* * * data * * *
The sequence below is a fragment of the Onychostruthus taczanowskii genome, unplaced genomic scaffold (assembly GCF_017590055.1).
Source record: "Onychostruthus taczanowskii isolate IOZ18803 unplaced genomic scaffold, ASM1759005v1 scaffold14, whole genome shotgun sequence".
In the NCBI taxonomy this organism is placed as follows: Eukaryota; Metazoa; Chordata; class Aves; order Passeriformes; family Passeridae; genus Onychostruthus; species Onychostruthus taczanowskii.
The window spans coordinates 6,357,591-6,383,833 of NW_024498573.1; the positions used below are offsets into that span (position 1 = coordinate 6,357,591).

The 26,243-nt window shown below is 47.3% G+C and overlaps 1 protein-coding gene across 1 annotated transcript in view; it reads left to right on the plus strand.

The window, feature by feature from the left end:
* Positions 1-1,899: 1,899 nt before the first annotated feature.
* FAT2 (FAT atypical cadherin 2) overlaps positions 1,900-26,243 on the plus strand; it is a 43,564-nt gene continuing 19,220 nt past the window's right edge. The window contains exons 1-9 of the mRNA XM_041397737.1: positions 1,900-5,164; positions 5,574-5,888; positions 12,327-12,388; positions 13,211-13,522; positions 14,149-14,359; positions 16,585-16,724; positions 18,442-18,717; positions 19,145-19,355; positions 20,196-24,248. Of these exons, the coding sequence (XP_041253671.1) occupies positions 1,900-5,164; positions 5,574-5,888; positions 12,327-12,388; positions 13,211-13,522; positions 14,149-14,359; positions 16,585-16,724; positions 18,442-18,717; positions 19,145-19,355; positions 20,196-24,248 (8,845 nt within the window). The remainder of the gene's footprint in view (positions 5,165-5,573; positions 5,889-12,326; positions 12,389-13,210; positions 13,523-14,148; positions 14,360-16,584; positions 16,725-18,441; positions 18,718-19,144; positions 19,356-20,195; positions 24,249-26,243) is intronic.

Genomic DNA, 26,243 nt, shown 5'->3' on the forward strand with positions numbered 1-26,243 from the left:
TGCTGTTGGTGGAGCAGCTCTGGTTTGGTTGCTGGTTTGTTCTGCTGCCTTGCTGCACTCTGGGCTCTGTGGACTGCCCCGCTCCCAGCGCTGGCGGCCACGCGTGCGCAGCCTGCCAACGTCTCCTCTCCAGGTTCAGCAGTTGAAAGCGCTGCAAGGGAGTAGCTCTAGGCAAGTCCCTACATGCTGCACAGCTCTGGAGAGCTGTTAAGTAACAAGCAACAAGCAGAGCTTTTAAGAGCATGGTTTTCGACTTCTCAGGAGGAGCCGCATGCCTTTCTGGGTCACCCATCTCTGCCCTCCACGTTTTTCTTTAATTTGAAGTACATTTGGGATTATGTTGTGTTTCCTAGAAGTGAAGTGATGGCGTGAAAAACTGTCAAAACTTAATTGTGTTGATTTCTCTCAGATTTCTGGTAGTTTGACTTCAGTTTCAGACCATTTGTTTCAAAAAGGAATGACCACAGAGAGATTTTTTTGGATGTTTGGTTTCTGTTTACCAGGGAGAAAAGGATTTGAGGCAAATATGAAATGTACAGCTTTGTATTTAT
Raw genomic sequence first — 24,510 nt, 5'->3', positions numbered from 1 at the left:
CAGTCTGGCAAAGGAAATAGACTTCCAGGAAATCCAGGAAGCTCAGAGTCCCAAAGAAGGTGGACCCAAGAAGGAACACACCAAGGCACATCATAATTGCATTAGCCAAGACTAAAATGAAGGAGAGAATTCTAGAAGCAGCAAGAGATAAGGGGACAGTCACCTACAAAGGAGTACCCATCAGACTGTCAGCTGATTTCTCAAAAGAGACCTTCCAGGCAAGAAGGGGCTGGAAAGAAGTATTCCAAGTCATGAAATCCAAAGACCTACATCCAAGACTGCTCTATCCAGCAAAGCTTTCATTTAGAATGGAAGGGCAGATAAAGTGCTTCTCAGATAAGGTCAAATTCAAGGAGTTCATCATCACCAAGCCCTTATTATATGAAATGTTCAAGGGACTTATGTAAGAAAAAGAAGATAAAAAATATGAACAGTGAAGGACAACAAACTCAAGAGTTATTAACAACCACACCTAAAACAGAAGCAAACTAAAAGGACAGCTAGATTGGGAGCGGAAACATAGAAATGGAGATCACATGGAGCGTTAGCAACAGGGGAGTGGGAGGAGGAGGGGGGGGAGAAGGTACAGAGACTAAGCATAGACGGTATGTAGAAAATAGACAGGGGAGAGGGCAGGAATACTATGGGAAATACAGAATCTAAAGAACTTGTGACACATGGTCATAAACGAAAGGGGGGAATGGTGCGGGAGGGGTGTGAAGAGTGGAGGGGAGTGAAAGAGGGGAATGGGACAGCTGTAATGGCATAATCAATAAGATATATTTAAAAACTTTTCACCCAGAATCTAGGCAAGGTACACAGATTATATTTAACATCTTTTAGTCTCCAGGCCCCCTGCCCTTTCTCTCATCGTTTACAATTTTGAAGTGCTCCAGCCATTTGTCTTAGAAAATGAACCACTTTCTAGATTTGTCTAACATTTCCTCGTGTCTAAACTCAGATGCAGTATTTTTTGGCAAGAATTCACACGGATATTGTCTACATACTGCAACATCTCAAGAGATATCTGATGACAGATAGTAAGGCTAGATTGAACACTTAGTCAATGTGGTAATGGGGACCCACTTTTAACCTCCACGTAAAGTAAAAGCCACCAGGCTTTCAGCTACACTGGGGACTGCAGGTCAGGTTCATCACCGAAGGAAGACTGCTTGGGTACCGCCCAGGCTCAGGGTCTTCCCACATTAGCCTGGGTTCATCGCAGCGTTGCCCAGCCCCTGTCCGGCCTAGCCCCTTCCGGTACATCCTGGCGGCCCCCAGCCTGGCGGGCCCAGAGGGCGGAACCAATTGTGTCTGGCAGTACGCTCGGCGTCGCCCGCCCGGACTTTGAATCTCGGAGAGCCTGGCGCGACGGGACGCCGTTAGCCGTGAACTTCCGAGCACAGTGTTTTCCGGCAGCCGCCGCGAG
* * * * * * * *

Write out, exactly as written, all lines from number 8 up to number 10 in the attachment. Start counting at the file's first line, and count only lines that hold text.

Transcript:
* FAT2 (FAT atypical cadherin 2) overlaps positions 1,900-26,243 on the plus strand; it is a 43,564-nt gene continuing 19,220 nt past the window's right edge. The window contains exons 1-9 of the mRNA XM_041397737.1: positions 1,900-5,164; positions 5,574-5,888; positions 12,327-12,388; positions 13,211-13,522; positions 14,149-14,359; positions 16,585-16,724; positions 18,442-18,717; positions 19,145-19,355; positions 20,196-24,248. Of these exons, the coding sequence (XP_041253671.1) occupies positions 1,900-5,164; positions 5,574-5,888; positions 12,327-12,388; positions 13,211-13,522; positions 14,149-14,359; positions 16,585-16,724; positions 18,442-18,717; positions 19,145-19,355; positions 20,196-24,248 (8,845 nt within the window). The remainder of the gene's footprint in view (positions 5,165-5,573; positions 5,889-12,326; positions 12,389-13,210; positions 13,523-14,148; positions 14,360-16,584; positions 16,725-18,441; positions 18,718-19,144; positions 19,356-20,195; positions 24,249-26,243) is intronic.

Genomic DNA, 26,243 nt, shown 5'->3' on the forward strand with positions numbered 1-26,243 from the left:
TGCTGTTGGTGGAGCAGCTCTGGTTTGGTTGCTGGTTTGTTCTGCTGCCTTGCTGCACTCTGGGCTCTGTGGACTGCCCCGCTCCCAGCGCTGGCGGCCACGCGTGCGCAGCCTGCCAACGTCTCCTCTCCAGGTTCAGCAGTTGAAAGCGCTGCAAGGGAGTAGCTCTAGGCAAGTCCCTACATGCTGCACAGCTCTGGAGAGCTGTTAAGTAACAAGCAACAAGCAGAGCTTTTAAGAGCATGGTTTTCGACTTCTCAGGAGGAGCCGCATGCCTTTCTGGGTCACCCATCTCTGCCCTCCACGTTTTTCTTTAATTTGAAGTACATTTGGGATTATGTTGTGTTTCCTAGAAGTGAAGTGATGGCGTGAAAAACTGTCAAAACTTAATTGTGTTGATTTCTCTCAGATTTCTGGTAGTTTGACTTCAGTTTCAGACCATTTGTTTCAAAAAGGAATGACCACAGAGAGATTTTTTTGGATGTTTGGTTTCTGTTTACCAGGGAGAAAAGGATTTGAGGCAAATATGAAATGTACAGCTTTGTATTTAT